2) Flowing writing: One cool thing that I’ve noticed in some American novels (particularly from the southern US) from the early-mid 1990s is a very specific type of writing style. It’s a little bit difficult to describe, but it is lush, vivid, flowing and descriptive.

It is a style that I’ve encountered in books like “Lost Souls” by Poppy Z. Brite (1992) and “Turtle Moon” by Alice Hoffman (1992) and it is absolutely amazing to read. It’s a style of narration that is very distinctively “90s” in the best way possible.

To give you an example of it, here’s a brief passage from the first page of Brite’s “Lost Souls”: ‘In the French Quarter the liquor flows like milk. Strings of bright cheap beads hang from wrought-iron balconies and adorn sweaty necks. After parades the beads lie scattered in the streets, the royalty of gutter trash, gaudy among the cigarette butts and cans and plastic Hurricane glasses.

The best way to learn how to write in this style is simply to read plenty of examples of it. Although, ironically, the novel that probably influenced this style the most actually comes from 1962 (again, books are often ahead of their time). I am, of course, talking about Ray Bradbury’s “Something Wicked This Way Comes“.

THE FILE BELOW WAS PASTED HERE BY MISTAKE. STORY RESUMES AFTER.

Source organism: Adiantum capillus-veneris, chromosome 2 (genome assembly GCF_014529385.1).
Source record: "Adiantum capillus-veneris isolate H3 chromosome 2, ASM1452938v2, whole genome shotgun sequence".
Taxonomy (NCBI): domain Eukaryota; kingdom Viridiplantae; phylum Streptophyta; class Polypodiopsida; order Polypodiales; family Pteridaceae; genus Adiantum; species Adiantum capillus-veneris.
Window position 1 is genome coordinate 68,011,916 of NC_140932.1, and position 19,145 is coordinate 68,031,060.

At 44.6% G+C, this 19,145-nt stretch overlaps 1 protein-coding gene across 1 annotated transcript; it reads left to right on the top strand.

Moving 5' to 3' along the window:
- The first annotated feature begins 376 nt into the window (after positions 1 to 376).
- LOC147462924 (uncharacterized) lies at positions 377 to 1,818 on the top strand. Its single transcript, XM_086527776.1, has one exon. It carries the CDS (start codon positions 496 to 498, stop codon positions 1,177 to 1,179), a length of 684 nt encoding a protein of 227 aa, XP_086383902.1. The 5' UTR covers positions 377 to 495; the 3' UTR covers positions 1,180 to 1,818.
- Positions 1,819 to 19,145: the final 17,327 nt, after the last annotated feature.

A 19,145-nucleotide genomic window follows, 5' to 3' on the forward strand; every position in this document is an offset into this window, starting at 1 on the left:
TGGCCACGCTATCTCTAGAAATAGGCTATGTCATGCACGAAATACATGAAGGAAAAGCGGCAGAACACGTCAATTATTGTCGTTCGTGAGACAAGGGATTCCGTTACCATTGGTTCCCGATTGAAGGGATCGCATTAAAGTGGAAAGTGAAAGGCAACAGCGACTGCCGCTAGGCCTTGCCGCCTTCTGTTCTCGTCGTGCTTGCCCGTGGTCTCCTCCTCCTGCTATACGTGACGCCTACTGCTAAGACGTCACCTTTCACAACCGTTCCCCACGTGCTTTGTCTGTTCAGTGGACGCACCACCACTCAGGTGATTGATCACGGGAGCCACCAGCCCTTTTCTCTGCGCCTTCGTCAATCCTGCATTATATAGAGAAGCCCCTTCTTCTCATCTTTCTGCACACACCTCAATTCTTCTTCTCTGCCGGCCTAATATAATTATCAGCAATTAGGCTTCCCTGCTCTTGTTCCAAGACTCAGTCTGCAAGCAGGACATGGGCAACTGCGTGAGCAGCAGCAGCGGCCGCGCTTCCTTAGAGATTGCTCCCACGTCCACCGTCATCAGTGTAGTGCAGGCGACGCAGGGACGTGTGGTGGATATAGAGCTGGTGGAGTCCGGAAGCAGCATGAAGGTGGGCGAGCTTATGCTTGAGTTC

Yes, this 1990s writing style probably has other influences too (eg: noir fiction from the 1930s-50s, beat literature etc..) but “Something Wicked This Way Comes” is probably one of the more important texts in the history of this writing style.

3) Brevity: One of the cool things about the 1990s was that it was one of the last decades where books could be short if they needed to be.

Yes, there are plenty of tome-size novels from the 1990s but they were still just about the exception rather than the norm. It’s kind of like, with cinema, how the 1990s was one of the last decades where 90-100 minutes (rather than two hours or more) was the “standard” length for a film.